Trump's costly coal-fired revival

The Trump administration could scarcely have chosen a moment to appear more villainous than right now, in the closing month of a summer of rain and fire. With the record wildfires out west, flooding and other severe weather in the east and international concerns that the U.S. is ignoring the threat posed by climate change, the U.S. Environmental Protection Agency’s decision Tuesday to move forward with the so-called Affordable Clean Energy rule, formally discharging the Obama-era Clean Power Plan and relaxing federal pollution controls on coal-fired power plants, is just the kind of special interest handout that will have crowds cheering at every coal country political rally attended by President Donald Trump from now until midterms while costing hundreds, if not thousands, of American lives for years to come.

For anyone who might possibly have thought that Scott Pruitt’s departure from the EPA would in some way soften President Trump’s approach to air pollution and public health, let alone climate change, reality has arrived. The Trump administration is going to allow older coal burning plants to stay in business much longer then the agency had previously planned with the effect of releasing millions of tons in added pollutants, many of them linked to cancer, into the atmosphere. That’s not just carbon dioxide or other greenhouse gases, that means more mercury, more carbon monoxide, more sulfur dioxide and more nitrogen oxides.

In Maryland, where the Republican and Democratic candidates for governor are fighting not over whether to cut greenhouse gas emissions but how far and how fast to do so, the decision out of Washington demonstrates the futility of expecting air pollution problems with global implications to be set exclusively at the State House level. That’s not to suggest Maryland should not move forward with its own efforts to promote renewable energy and curb air pollution — as the state has been doing despite a court-ordered stay of the Clean Power Plan — but the Trump action is going to significantly hamper what can be achieved to protect public health and address climate change in Maryland. Air pollution has an unfortunate way of disrespecting political boundaries. Much of the pollution that causes Maryland’s asthma sufferers, those with compromised immune systems, the elderly and young children to have difficulty breathing and to stay indoors on “Code Red” days originates in upwind states like Indiana, Ohio and West Virginia. As much as 70 percent of the pollutants that form ground-level ozone (the main culprit in those Code Red days) come here from out of state. And those states are likely to prove less inclined to restrict power plant emissions.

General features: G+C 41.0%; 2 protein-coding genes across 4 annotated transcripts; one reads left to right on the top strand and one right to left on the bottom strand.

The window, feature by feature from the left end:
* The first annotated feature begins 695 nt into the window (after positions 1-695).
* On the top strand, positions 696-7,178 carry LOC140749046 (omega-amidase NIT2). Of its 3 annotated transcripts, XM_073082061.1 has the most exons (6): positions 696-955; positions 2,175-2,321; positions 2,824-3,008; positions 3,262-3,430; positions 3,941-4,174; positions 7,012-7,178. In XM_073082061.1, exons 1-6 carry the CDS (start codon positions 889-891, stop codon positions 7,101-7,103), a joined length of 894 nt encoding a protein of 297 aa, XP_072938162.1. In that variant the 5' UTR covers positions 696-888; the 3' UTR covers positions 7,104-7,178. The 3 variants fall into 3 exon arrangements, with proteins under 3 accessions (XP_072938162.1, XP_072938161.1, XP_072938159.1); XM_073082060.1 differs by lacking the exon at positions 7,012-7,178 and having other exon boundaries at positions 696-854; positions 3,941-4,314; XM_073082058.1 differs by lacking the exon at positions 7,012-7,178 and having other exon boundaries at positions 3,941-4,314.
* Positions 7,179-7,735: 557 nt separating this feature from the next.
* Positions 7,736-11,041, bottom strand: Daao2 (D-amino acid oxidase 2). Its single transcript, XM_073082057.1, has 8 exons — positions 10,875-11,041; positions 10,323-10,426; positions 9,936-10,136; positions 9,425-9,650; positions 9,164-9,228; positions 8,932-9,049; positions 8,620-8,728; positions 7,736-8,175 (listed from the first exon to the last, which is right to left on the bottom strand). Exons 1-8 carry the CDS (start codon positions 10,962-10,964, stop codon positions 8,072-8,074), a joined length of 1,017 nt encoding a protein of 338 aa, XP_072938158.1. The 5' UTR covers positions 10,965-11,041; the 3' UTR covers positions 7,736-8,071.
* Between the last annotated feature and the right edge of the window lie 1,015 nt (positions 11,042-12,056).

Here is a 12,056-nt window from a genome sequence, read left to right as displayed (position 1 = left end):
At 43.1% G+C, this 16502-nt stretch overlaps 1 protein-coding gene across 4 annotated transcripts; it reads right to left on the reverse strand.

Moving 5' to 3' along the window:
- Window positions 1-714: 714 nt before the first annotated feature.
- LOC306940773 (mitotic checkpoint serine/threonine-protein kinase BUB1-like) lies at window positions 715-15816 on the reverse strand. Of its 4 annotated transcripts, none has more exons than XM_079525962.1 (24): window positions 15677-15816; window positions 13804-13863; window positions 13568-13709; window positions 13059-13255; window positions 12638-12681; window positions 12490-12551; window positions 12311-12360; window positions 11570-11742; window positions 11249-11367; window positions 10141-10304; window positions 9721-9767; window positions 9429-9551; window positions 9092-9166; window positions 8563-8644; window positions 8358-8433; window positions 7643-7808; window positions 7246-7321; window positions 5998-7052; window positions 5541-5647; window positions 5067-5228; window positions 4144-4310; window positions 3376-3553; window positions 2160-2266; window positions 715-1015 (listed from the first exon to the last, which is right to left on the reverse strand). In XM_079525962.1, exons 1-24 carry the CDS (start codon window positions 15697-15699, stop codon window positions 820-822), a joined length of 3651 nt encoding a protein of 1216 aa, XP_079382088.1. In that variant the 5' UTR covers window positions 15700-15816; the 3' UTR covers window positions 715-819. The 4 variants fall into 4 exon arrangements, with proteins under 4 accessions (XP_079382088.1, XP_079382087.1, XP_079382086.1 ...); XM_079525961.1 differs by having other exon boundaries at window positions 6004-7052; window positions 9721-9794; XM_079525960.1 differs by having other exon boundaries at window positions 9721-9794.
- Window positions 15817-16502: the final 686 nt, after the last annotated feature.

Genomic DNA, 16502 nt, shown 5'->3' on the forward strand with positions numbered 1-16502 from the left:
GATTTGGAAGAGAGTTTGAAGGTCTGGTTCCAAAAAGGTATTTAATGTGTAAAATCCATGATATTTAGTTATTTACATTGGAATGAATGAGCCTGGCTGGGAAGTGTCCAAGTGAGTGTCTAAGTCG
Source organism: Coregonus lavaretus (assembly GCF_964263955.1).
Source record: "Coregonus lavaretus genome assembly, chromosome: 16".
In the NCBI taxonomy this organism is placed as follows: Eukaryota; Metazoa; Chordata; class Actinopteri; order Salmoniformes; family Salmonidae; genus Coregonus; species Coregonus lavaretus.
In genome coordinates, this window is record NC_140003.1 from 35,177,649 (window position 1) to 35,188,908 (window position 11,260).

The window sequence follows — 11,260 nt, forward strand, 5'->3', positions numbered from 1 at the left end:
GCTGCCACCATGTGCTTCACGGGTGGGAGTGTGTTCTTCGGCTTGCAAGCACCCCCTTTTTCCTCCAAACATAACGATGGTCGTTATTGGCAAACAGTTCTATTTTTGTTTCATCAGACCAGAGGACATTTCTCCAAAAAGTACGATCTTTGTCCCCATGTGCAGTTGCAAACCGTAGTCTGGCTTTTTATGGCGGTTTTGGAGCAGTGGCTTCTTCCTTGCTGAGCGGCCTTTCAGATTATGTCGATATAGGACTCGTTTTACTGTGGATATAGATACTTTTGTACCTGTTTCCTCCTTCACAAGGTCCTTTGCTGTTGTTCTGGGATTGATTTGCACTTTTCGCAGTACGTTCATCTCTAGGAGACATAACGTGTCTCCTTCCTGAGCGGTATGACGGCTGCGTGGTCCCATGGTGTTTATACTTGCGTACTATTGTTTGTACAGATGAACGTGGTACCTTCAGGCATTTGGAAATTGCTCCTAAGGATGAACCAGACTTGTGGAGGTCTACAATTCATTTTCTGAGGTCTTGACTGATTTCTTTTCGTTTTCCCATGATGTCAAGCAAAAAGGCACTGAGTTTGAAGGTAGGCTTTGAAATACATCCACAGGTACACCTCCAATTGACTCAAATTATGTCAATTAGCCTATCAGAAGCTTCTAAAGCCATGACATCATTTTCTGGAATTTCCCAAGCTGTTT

So why make people suffer? Why take lives? Why further delay the nation’s renewable energy future at a time when so many other countries are moving forward? President Trump and EPA Administrator Andrew Wheeler offer only one substantial reason — to save money. But the calculation of $400 million in annual compliance cost savings is faulty and misleading. It’s like suggesting it would save Americans money to rescind child labor laws and have little kids knotting our rugs instead of going to school. Well, sure, it would lower rug prices and create jobs, but in the long term, you would lose a generation and the nation’s future economic growth. This handout to Big Coal is arguably worse. It might temporarily raise demand for coal (although it also might not, given that low natural gas prices have spurred so many coal-fired plants to be shuttered in recent years regardless of EPA rules), but there’s no future in it, and, meanwhile, the country has paid an exorbitant price in health care costs alone.

If this sounds somewhat alarming, we apologize. We should sound like we’re screaming at the top of our lungs on this subject because it’s not just our lungs that stand to be brutalized, it’s the very land we stand on, too. Rising sea levels and more intensive storms are destined to hit this state hard. The impact is already being felt with flooding in vulnerable communities like Ellicott City and Smith Island. Denying climate change isn’t helping matters on that front. Add this to the growing list of Trump administration follies — like ignoring upwind enforcement — that force states like Maryland to go to court to insist the EPA enforce its Clean Air Act mandates, and there’s a pattern of favoring a few key constituents at the expense of the many.

Power plant operators, take note: This isn’t going to stand. The United States is destined to continue its interrupted march toward renewable energy and away from burning fossil fuels not because environmentalists want it or because Europeans expect it but because there is no practical choice. The consequences of relying so heavily on coal-fired energy are too great a burden to bear, whether measured in asthma attacks, cancer diagnoses, 100-year floods turned into annual events or just tax dollars paid out to repair the next climate-related disaster.

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